But actually, more than all these performances, the way band members have welcomed and encouraged new players who may never have played in a band before, and helped them improve as musicians, giving them confidence and new friendships. The spirit in all the groups has always been very uplifting. I have always hoped that my own ethos of group members welcoming, befriending and supporting each other would permeate each ensemble if they saw those characteristics from the leadership. I leave it to others to judge whether this has been achieved.
And you have been the catalyst for all of this. How have you handled ‘musical differences’ over the years?
We have always encouraged discussions about the musical direction of each band. There are always players who wish to play various musical styles, and over the years there have been many spin-off bands and smaller ensembles created by musicians who first met in our community bands. Quite often, they also continue to play in SLCM. I can think of at least a dozen other groups that would probably not exist if the players had not met in SLCM bands - not to mention several marriages, and many close friendships.
How have you managed to keep all the people involved in performances? In particular with SLJO, who have around 80 regular players at rehearsals and around 120 subscribed members ?
For the bigger venues, it is not too big a problem because not everyone is available for every gig in any case, although the SLJO rhythm section do have to work out a rota amongst themselves, because six drummers, guitarists, keyboard players or bassists all playing at the same time would be rather overpowering! For the smaller venues, we organise a rota so that everyone gets a chance to play in a 17-20-piece band, and sometimes we send out a smaller band where just background music is required. It is a lot of work for the committee but it keeps everyone involved. We are playing gigs most weekends and normally have a couple of tours in the diary, so everyone gets to play quite regularly if they want to.
So, having stepped down from some of your responsibilities in SLCM, what will you do with your time now?
I will still be conducting London Sings! and hope to maintain close connections with the other bands. I have always been involved with social charities in the USA, in Switzerland and the UK, most recently with issues such as homelessness and housing shortages, substance abuse, fair treatment of refugees, and mental health. These are still very worrying social issues that need support. I will have more time for concert going and art exhibitions, and will be able to more regularly visit my family in the States and my three young grandchildren, in particular.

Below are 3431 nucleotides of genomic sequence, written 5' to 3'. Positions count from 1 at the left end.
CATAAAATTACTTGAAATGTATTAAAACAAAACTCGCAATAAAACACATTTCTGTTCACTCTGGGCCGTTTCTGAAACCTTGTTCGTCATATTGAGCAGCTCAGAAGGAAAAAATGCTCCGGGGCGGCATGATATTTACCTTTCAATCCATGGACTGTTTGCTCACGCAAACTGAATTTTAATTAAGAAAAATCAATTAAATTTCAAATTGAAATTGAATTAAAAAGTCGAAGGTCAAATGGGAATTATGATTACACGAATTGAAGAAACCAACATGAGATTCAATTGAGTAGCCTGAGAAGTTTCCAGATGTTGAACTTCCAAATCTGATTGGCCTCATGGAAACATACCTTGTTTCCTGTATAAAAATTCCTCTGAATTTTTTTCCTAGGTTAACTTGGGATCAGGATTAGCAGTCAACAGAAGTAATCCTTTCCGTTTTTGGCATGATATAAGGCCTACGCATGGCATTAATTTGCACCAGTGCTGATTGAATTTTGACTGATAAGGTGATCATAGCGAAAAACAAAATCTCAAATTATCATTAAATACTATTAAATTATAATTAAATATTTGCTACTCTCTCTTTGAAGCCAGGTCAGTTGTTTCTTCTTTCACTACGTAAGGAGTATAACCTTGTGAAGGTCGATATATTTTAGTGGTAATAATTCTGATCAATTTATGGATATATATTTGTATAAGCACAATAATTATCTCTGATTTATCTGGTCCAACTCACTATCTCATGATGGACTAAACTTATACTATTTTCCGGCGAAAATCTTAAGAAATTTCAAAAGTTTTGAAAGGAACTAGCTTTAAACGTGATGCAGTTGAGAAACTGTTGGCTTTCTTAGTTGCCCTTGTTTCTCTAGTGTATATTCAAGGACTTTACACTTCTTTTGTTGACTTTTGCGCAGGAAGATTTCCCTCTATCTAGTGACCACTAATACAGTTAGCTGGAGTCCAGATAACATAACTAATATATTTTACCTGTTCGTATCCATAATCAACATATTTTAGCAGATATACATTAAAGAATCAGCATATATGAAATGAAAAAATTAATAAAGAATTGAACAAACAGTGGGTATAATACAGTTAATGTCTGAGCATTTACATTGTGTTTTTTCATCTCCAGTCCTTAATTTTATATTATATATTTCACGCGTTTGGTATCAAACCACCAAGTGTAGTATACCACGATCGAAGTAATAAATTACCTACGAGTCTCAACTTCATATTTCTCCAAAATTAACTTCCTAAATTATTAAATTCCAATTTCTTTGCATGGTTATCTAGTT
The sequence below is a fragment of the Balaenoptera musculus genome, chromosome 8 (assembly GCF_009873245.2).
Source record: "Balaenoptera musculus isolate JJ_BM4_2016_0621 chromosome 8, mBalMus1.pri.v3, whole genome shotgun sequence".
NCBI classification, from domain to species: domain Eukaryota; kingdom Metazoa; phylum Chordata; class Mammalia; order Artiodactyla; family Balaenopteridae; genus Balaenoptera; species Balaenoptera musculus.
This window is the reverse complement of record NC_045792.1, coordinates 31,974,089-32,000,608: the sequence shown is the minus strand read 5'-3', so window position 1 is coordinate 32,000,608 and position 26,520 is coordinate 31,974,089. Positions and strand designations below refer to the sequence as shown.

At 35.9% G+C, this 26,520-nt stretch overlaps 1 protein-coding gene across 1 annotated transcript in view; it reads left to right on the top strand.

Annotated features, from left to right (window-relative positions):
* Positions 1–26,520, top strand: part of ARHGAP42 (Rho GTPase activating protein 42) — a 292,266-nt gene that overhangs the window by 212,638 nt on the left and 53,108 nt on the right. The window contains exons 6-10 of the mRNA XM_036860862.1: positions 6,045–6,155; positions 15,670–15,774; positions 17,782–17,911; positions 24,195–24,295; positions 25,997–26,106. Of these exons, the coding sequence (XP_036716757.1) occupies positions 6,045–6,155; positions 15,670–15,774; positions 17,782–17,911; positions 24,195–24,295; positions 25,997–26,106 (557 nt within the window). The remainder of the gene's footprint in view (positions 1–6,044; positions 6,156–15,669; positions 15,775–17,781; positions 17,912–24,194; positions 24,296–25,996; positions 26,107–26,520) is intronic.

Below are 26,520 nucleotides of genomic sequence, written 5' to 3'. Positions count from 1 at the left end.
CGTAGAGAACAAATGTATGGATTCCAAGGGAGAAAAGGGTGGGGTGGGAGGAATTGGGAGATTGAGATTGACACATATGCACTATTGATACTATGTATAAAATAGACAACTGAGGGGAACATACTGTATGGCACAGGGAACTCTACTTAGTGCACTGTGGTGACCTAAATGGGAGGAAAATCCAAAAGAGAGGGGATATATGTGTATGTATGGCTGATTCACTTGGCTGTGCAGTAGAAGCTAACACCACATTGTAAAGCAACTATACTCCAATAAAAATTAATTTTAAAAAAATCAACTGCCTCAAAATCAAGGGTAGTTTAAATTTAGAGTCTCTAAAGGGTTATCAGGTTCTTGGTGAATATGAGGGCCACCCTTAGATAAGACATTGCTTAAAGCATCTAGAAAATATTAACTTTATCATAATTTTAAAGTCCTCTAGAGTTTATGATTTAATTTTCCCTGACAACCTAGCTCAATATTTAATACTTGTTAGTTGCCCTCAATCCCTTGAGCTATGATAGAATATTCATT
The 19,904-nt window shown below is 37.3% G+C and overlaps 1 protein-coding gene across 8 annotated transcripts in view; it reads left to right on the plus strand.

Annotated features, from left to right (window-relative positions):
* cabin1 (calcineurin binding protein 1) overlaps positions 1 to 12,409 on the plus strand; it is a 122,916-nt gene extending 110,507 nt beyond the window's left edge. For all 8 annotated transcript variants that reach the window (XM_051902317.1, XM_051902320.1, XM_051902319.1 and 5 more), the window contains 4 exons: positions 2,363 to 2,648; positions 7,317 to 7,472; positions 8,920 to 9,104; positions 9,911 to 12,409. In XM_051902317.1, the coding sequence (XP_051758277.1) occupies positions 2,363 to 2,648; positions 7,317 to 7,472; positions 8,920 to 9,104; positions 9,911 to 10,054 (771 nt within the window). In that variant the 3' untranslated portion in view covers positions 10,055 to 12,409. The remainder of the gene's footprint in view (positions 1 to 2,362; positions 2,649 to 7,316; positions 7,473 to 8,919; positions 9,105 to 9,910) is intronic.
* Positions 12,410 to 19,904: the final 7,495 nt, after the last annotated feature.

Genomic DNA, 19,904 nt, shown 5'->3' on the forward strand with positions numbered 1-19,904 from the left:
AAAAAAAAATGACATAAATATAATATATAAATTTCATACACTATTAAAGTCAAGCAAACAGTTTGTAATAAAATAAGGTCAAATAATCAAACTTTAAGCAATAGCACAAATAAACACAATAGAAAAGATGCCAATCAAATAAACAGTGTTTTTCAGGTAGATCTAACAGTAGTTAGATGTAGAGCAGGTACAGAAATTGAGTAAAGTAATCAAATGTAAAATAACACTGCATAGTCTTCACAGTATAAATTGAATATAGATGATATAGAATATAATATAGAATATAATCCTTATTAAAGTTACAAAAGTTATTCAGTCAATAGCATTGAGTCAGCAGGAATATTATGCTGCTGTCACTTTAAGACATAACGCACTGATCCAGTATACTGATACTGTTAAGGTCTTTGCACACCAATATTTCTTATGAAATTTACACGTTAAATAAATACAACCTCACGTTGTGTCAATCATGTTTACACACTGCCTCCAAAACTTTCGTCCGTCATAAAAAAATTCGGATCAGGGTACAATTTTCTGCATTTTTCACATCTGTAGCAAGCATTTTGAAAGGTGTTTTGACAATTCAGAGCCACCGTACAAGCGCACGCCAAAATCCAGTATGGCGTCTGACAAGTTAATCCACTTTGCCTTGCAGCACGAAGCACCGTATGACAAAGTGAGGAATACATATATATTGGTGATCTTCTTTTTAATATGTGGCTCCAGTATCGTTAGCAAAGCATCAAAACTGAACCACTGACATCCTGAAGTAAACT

Bob, you deserve to have some leisure time now, as you have worked tirelessly over the last 25 years and established a formidable legacy. Many thanks again from all of us who have found our feet as musicians - sometimes against all expectations - and have played prestigious venues and festivals, have made many friends, and have had a lot of fun in the process. Thanks, Maestro.
The New Conductors of SLCM
Dimitri Chrysostomou became conductor of South London Symphonic Winds in August 2018. Born and raised in London, Dimitri read music at the University of Birmingham, studied classical saxophone at the Royal Birmingham Conservatoire and has conducted the University of Birmingham Wind Band. He has conducted many string quartets, wind bands, symphony orchestras and choirs, including performances with the Royal Philharmonic Orchestra and seven European tours. He is also currently assistant musical director with the John Lewis Partnership Music Society.
James Keirle was appointed conductor of the South London Jazz Orchestra in September 2018. James plays piano, trombone and tuba. He has a Masters in Composition at the University of Manchester, where he conducted the University Brass Band for three years, winning the National University Brass Band Competition two years running and also being named Best Conductor. James also led the University Big Band for three years and founded a 10-piece jazz ensemble in his native Guernsey. He is also currently conductor of the Holborn Community Orchestra and works as a music teacher, composer and performer.
The South London Jazz Orchestra celebrates its 20th birthday on the evening of 9th November at the Wheatsheaf Hall in Vauxhall.
Other upcoming Concerts can be found at the websites of:
South London Community Music - limited company, registered charity
South London Symphonic Winds
South London Jazz Orchestra